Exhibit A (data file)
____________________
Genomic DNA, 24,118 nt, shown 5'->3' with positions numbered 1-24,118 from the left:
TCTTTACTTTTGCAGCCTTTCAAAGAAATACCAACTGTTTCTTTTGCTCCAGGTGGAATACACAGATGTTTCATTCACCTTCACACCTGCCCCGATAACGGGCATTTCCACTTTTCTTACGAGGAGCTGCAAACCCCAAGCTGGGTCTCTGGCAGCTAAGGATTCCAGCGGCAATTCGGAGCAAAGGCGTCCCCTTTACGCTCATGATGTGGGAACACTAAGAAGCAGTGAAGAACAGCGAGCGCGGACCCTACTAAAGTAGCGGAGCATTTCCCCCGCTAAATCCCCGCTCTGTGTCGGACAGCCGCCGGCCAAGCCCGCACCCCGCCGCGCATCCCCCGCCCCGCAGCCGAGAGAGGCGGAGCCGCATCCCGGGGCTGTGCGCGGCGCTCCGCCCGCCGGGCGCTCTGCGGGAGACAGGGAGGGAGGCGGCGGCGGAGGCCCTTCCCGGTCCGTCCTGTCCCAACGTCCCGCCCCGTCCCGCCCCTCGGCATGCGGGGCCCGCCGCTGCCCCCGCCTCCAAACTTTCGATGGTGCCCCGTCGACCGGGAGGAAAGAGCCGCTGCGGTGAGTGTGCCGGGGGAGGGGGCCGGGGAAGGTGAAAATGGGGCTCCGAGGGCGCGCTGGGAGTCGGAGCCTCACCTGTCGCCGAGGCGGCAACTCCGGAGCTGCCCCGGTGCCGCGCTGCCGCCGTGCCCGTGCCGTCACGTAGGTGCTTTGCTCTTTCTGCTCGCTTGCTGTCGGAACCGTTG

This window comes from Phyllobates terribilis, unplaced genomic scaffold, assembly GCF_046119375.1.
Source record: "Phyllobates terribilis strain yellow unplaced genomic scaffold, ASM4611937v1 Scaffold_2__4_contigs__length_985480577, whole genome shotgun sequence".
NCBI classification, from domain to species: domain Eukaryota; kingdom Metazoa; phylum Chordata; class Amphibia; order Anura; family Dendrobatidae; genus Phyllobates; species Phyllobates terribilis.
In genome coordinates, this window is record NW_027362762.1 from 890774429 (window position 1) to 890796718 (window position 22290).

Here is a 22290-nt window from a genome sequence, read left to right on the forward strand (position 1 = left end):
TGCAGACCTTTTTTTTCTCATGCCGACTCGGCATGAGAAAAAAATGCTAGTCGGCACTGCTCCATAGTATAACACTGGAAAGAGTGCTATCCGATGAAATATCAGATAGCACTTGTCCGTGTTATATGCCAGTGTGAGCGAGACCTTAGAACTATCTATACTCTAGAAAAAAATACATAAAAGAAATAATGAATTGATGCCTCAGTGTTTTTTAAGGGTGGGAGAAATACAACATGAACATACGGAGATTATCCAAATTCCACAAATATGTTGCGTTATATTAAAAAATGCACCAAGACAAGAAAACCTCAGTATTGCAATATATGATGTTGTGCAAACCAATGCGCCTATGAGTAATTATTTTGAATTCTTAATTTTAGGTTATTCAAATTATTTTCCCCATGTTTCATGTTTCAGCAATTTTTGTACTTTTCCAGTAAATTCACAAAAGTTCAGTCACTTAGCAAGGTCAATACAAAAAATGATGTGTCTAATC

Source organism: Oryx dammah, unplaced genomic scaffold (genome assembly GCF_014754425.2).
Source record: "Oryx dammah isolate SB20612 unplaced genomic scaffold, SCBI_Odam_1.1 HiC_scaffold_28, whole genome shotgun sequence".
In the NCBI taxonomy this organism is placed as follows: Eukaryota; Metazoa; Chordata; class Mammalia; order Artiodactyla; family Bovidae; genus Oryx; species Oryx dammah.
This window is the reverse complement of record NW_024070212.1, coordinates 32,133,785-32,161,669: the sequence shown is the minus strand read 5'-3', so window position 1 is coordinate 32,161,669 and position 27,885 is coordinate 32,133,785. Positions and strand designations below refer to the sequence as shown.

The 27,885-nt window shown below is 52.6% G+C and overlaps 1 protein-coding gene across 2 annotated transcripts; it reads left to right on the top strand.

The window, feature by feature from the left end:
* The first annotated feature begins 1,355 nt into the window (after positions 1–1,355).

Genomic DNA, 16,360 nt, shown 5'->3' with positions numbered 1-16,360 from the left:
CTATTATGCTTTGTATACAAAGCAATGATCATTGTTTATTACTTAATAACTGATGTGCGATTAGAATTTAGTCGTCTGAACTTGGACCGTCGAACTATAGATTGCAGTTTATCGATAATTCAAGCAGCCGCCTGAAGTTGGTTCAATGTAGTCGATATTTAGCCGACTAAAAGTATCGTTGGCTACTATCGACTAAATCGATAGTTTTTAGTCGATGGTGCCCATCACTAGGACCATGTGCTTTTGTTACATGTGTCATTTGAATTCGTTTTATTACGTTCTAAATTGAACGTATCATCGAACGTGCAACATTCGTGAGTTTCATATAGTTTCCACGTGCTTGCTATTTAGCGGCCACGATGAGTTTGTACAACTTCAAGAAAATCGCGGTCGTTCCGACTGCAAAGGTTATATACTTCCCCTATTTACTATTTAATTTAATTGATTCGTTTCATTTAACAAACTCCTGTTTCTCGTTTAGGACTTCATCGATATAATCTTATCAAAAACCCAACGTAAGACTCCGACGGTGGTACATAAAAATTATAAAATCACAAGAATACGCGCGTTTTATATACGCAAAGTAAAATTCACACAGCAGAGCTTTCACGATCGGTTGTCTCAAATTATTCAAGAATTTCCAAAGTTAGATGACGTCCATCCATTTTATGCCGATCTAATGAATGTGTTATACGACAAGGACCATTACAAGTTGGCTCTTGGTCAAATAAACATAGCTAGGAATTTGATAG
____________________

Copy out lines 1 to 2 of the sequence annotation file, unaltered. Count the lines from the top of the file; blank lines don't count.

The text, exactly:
Genomic DNA, 24,118 nt, shown 5'->3' with positions numbered 1-24,118 from the left:
TCTTTACTTTTGCAGCCTTTCAAAGAAATACCAACTGTTTCTTTTGCTCCAGGTGGAATACACAGATGTTTCATTCACCTTCACACCTGCCCCGATAACGGGCATTTCCACTTTTCTTACGAGGAGCTGCAAACCCCAAGCTGGGTCTCTGGCAGCTAAGGATTCCAGCGGCAATTCGGAGCAAAGGCGTCCCCTTTACGCTCATGATGTGGGAACACTAAGAAGCAGTGAAGAACAGCGAGCGCGGACCCTACTAAAGTAGCGGAGCATTTCCCCCGCTAAATCCCCGCTCTGTGTCGGACAGCCGCCGGCCAAGCCCGCACCCCGCCGCGCATCCCCCGCCCCGCAGCCGAGAGAGGCGGAGCCGCATCCCGGGGCTGTGCGCGGCGCTCCGCCCGCCGGGCGCTCTGCGGGAGACAGGGAGGGAGGCGGCGGCGGAGGCCCTTCCCGGTCCGTCCTGTCCCAACGTCCCGCCCCGTCCCGCCCCTCGGCATGCGGGGCCCGCCGCTGCCCCCGCCTCCAAACTTTCGATGGTGCCCCGTCGACCGGGAGGAAAGAGCCGCTGCGGTGAGTGTGCCGGGGGAGGGGGCCGGGGAAGGTGAAAATGGGGCTCCGAGGGCGCGCTGGGAGTCGGAGCCTCACCTGTCGCCGAGGCGGCAACTCCGGAGCTGCCCCGGTGCCGCGCTGCCGCCGTGCCCGTGCCGTCACGTAGGTGCTTTGCTCTTTCTGCTCGCTTGCTGTCGGAACCGTTG